I definitely found it interesting to see what the CGM predicted, but I don't think it's something I would pay attention to regularly.
In contrast, RapidCalc has fairly simple features. It sticks to basic insulin calculations, and only takes into consideration exercise, alcohol and previous low blood sugars. The only prediction it makes is A1C (and it was only off by .1% for my last A1C, so I think that's pretty reliable).
Active Insulin & Other Advantages
Another big difference was how the two apps apply Active Insulin. In RapidCalc, you can manually adjust the percentage of insulin considered to be "in use" for each hour. So for instance, knowing a little about how insulin hits my body, I might set my expected absorption to 15% being used in the first hour, then 35% in the second hour, for a total of 100% in 4 hours. In ManageBGL, Active Insulin is calculated automatically through their algorithms.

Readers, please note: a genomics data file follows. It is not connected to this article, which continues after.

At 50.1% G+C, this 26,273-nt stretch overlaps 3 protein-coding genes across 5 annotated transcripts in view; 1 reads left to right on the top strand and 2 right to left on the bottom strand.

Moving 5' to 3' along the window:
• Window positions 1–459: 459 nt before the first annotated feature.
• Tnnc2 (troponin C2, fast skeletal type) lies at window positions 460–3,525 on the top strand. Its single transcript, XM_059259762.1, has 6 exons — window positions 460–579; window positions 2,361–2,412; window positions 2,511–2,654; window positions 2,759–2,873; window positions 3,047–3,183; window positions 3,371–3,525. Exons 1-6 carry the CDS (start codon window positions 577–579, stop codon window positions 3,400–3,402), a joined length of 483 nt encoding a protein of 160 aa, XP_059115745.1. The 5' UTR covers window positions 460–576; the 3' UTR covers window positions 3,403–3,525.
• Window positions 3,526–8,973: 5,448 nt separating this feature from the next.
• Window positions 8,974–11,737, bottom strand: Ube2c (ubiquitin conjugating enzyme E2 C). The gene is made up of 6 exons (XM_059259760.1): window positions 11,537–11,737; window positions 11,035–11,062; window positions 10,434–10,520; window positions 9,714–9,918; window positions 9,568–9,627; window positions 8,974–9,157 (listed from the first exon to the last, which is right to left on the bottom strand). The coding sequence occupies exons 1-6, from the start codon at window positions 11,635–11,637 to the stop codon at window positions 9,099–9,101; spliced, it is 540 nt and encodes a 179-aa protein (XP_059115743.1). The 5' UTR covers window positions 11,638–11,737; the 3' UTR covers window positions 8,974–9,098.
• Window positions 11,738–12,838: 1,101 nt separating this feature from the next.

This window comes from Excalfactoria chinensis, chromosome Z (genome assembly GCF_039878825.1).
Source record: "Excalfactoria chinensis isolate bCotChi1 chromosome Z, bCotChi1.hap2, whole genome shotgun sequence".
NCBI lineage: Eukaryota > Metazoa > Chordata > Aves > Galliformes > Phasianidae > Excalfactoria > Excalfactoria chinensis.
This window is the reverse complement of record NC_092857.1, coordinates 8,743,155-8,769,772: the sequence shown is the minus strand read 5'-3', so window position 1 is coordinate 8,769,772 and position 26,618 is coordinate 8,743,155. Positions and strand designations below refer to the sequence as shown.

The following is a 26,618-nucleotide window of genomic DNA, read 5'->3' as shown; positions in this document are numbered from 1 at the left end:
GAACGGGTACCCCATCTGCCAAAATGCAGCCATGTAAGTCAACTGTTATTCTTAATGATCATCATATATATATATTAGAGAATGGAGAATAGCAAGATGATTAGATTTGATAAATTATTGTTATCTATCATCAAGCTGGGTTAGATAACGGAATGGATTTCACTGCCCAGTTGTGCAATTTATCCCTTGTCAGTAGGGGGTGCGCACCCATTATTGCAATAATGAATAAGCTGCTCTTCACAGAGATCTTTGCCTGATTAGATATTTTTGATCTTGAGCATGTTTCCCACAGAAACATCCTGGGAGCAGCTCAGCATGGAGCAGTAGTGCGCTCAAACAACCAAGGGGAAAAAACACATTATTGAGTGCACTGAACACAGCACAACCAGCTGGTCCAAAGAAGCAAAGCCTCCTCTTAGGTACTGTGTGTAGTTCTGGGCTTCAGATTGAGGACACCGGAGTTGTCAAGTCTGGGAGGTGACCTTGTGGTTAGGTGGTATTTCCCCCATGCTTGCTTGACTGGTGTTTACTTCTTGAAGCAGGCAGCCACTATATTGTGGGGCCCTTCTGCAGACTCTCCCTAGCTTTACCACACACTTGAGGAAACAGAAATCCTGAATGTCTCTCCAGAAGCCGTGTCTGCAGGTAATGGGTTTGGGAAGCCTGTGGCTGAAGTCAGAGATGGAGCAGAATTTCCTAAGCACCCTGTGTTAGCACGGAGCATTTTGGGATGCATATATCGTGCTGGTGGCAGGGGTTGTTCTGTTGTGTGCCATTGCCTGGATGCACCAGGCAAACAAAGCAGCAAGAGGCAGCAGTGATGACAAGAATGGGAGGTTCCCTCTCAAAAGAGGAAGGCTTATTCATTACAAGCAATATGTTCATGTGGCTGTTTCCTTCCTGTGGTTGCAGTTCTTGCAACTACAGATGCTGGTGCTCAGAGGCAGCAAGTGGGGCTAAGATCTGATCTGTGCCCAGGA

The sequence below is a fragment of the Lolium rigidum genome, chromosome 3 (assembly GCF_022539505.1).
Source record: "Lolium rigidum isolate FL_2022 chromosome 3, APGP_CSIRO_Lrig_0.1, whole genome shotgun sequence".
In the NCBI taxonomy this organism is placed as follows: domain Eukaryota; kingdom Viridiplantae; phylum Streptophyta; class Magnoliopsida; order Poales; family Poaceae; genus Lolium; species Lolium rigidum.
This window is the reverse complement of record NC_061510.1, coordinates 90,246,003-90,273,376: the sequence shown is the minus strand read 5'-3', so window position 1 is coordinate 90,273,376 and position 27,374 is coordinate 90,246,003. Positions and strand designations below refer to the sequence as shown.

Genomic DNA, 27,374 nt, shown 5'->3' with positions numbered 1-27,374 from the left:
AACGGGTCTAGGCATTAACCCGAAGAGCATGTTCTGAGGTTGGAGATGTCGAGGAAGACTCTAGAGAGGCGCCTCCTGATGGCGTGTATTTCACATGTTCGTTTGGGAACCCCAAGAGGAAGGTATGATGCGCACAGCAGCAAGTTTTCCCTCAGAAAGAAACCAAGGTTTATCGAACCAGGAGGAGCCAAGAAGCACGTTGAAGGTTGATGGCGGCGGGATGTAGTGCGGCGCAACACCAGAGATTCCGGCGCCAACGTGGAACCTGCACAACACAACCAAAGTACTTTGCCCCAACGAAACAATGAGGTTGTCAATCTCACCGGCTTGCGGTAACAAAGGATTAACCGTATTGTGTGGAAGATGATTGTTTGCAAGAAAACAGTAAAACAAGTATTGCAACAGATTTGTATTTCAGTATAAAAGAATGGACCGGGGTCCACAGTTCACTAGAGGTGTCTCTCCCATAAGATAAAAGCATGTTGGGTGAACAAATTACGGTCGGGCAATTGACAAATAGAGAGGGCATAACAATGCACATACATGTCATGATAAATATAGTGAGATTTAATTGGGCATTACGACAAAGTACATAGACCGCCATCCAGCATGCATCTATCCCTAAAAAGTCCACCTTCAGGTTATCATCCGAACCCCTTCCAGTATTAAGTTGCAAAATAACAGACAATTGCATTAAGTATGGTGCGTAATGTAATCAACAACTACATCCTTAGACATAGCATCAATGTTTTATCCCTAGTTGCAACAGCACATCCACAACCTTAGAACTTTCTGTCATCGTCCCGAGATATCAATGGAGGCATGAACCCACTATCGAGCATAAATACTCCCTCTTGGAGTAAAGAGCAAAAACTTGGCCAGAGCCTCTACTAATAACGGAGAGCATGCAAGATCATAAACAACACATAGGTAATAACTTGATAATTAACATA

If you're wondering, my personal preference is RapidCalc. It's the first one I found, and while I really like the features of ManageBGL, right now I don't need to share my logs with anyone. Having multiple users via the website isn't as important as having an easy-to-use iPhone app that I can take anywhere, especially when comparing a one-time cost of $7.99 versus $29.95 a year. However, if I were a parent or caregiver, or if I didn't have a smartphone, I'd likely pick ManageBGL because the data sharing is so much more convenient. Simon, who has an elementary-aged daughter, says it's been much easier communicating with school staff during the day using the website.
While a bolus wizard app certainly won't replace an insulin pump, it's a relief to have some of the more complicated dosing math taken care of. In some instances, like exercise, even more math is done by the app than by the insulin pump! That's pretty cool!
So if you're thinking taking a pump vacation or are already on MDIs and frustrated with all the math, don't worry: there's an app for that!